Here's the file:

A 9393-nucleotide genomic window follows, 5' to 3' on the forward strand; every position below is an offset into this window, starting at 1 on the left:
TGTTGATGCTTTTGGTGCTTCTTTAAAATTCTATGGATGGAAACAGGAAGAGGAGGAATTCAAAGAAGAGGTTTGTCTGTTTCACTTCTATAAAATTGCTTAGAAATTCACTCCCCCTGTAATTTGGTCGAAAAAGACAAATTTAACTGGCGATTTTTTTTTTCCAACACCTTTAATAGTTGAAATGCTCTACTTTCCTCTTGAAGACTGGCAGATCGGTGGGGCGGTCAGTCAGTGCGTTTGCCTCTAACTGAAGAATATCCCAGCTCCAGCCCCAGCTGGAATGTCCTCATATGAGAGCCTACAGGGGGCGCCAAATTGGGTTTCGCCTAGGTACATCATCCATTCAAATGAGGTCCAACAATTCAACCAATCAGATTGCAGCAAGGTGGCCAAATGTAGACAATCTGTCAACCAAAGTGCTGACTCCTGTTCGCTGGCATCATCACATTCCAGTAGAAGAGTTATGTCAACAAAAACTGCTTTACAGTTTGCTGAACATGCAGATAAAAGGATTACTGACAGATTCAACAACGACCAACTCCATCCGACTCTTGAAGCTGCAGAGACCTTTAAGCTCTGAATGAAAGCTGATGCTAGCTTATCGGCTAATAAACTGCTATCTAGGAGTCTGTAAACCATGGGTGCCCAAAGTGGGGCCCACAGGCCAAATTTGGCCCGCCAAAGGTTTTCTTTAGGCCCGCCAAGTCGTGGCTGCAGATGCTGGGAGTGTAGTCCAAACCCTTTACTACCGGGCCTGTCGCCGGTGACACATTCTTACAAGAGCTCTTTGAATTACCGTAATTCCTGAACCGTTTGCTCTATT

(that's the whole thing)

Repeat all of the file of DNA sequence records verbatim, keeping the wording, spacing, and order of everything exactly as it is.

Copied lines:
A 9393-nucleotide genomic window follows, 5' to 3' on the forward strand; every position below is an offset into this window, starting at 1 on the left:
TGTTGATGCTTTTGGTGCTTCTTTAAAATTCTATGGATGGAAACAGGAAGAGGAGGAATTCAAAGAAGAGGTTTGTCTGTTTCACTTCTATAAAATTGCTTAGAAATTCACTCCCCCTGTAATTTGGTCGAAAAAGACAAATTTAACTGGCGATTTTTTTTTTCCAACACCTTTAATAGTTGAAATGCTCTACTTTCCTCTTGAAGACTGGCAGATCGGTGGGGCGGTCAGTCAGTGCGTTTGCCTCTAACTGAAGAATATCCCAGCTCCAGCCCCAGCTGGAATGTCCTCATATGAGAGCCTACAGGGGGCGCCAAATTGGGTTTCGCCTAGGTACATCATCCATTCAAATGAGGTCCAACAATTCAACCAATCAGATTGCAGCAAGGTGGCCAAATGTAGACAATCTGTCAACCAAAGTGCTGACTCCTGTTCGCTGGCATCATCACATTCCAGTAGAAGAGTTATGTCAACAAAAACTGCTTTACAGTTTGCTGAACATGCAGATAAAAGGATTACTGACAGATTCAACAACGACCAACTCCATCCGACTCTTGAAGCTGCAGAGACCTTTAAGCTCTGAATGAAAGCTGATGCTAGCTTATCGGCTAATAAACTGCTATCTAGGAGTCTGTAAACCATGGGTGCCCAAAGTGGGGCCCACAGGCCAAATTTGGCCCGCCAAAGGTTTTCTTTAGGCCCGCCAAGTCGTGGCTGCAGATGCTGGGAGTGTAGTCCAAACCCTTTACTACCGGGCCTGTCGCCGGTGACACATTCTTACAAGAGCTCTTTGAATTACCGTAATTCCTGAACCGTTTGCTCTATT